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"No company is safe": White House urges businesses to step up ransomware defenses

The Biden administration is urging businesses to take "immediate steps" to increase their ransomware defenses in the wake of several high-profile cyberattacks, according to a White House memo obtained by Axios.

Why it matters: The U.S. government's former top cybersecurity official Chris Krebs has described ransomware as a "global pandemic" — a crime that is increasingly common, but highly disruptive.

Context: Cyber criminal groups have launched at least two significant ransomware attacks against major businesses in roughly a month.

  • In May, a criminal group breached the Colonial Pipeline, the largest refined products pipeline network in the country. The attack forced the pipeline to shutdown, halting fuel deliveries along the East Coast for days. The company paid the hacker group $4.4 million to regain access to its computers.
  • A Russia-linked ransomware group forced all of JBS SA's beef plants in the U.S. to temporarily shut down this week, exposing the vulnerability of the world's largest meat processor.
  • “They went after our gas and they went after our hot dogs. No one is out of bounds here," Krebs warned on NBC's "Today" show on Wednesday.

What they're saying: "All organizations must recognize that no company is safe from being targeted by ransomware, regardless of size or location," White House deputy national security adviser Anne Neuberger wrote in the memo to businesses.

  • "Much as our homes have locks and alarm systems and our office buildings have guards and security to meet the threat of theft, we urge you to take ransomware crime seriously and ensure your corporate cyber defenses match the threat," it continues.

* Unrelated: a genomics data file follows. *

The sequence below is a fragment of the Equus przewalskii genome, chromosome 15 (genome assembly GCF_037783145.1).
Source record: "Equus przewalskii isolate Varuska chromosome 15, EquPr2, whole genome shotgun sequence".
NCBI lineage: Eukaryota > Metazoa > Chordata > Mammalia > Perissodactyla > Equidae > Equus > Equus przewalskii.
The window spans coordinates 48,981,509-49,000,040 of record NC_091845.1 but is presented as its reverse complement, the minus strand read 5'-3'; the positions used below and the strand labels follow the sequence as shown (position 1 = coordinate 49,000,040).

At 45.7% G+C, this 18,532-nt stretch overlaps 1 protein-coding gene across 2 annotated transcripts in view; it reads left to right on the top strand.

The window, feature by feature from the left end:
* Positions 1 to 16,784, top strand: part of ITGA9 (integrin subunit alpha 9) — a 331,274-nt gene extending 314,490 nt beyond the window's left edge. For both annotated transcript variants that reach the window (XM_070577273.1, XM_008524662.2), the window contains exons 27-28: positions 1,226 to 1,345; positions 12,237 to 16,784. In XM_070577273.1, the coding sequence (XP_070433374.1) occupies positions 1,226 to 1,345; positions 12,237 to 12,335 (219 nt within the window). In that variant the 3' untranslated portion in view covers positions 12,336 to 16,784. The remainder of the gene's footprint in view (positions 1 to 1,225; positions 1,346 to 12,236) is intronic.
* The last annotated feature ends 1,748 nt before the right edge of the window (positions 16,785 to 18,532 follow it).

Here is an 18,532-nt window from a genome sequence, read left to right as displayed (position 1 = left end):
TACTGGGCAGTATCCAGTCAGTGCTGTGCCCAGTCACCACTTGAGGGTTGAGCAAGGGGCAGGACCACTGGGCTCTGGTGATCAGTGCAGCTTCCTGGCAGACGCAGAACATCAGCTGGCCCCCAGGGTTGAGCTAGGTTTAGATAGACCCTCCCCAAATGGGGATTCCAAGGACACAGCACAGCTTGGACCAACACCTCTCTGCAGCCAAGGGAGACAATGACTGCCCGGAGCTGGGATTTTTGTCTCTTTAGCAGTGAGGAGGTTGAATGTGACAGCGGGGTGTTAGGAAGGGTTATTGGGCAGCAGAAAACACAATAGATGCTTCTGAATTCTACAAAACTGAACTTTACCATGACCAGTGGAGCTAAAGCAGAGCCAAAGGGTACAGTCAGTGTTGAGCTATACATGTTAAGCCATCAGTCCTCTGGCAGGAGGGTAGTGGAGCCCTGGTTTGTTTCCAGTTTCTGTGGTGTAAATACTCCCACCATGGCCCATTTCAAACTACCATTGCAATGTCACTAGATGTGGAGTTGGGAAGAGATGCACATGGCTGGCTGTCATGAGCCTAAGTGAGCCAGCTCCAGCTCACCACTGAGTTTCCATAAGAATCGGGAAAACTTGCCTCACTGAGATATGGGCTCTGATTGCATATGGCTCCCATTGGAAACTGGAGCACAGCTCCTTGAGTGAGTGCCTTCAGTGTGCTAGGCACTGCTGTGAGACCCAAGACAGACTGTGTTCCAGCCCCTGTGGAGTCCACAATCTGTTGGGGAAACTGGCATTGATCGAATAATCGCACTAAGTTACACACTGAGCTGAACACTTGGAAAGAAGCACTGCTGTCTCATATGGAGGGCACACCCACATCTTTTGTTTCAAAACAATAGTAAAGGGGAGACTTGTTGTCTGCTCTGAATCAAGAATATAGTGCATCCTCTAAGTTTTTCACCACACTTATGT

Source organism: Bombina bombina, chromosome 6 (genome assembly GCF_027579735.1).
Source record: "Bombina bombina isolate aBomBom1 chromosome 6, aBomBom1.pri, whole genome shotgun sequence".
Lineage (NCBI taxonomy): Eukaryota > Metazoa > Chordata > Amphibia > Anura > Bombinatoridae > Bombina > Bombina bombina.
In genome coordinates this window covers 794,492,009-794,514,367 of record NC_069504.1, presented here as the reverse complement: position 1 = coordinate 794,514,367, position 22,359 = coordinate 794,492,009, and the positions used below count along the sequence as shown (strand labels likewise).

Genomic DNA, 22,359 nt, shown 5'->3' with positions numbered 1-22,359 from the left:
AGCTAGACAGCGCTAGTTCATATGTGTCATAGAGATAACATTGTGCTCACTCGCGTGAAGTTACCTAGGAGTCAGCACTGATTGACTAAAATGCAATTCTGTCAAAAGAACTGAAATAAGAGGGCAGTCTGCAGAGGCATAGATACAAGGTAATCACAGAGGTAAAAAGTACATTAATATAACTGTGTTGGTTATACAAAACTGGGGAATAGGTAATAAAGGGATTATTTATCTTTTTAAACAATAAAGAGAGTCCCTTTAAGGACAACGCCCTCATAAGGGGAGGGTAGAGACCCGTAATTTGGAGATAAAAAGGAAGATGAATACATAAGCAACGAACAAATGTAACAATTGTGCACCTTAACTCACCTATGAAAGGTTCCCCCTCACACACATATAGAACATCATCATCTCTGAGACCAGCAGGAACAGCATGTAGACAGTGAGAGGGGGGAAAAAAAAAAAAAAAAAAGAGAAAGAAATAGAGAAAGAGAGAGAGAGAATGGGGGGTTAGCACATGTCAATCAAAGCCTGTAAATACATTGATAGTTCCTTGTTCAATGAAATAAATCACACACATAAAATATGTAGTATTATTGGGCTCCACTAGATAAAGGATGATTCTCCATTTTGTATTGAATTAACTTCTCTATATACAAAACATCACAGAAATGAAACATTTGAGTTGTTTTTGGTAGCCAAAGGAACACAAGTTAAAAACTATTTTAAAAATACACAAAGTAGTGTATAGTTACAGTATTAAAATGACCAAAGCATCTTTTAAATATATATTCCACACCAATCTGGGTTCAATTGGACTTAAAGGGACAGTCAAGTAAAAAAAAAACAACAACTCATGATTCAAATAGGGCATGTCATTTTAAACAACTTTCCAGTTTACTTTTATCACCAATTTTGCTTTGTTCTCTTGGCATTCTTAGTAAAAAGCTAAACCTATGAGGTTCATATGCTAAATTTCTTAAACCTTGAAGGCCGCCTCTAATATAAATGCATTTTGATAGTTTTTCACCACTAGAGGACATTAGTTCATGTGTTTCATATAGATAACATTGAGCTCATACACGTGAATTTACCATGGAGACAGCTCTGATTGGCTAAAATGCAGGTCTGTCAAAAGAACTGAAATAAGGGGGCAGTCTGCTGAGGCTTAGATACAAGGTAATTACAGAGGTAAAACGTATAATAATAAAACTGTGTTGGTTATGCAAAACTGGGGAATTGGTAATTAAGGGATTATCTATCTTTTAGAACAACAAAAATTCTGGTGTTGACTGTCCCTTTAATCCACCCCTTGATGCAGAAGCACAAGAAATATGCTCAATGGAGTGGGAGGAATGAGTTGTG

• Neuberger recommended that businesses enable multi-factor authentication for sensitive accounts, use endpoint detection and response tools, and encrypt and regularly back up their data.
  • She also called on businesses to separate corporate business functions and manufacturing/production operations to ensure certain networks can be isolated and continue to operate in the event of an attack.

The big picture: On top of ransomware attacks, numerous U.S. businesses and organizations have also been victims of other types of cyberattacks recently.

  • The major SolarWinds breach by Russian-backed hackers became public in December 2020, though the full extent of that attack is still unknown.
  • In March, Microsoft discovered that at least 30,000 U.S. victims — including small businesses and local governments — had been hacked by a cyber espionage unit backed by the Chinese government.
  • Microsoft also discovered last week that the same Russian hackers behind the SolarWinds breach launched another wave of cyberattacks against government agencies, think tanks, consultants and NGOs.

Read the full memo.

Go deeper: Ransomware business achieves critical mass

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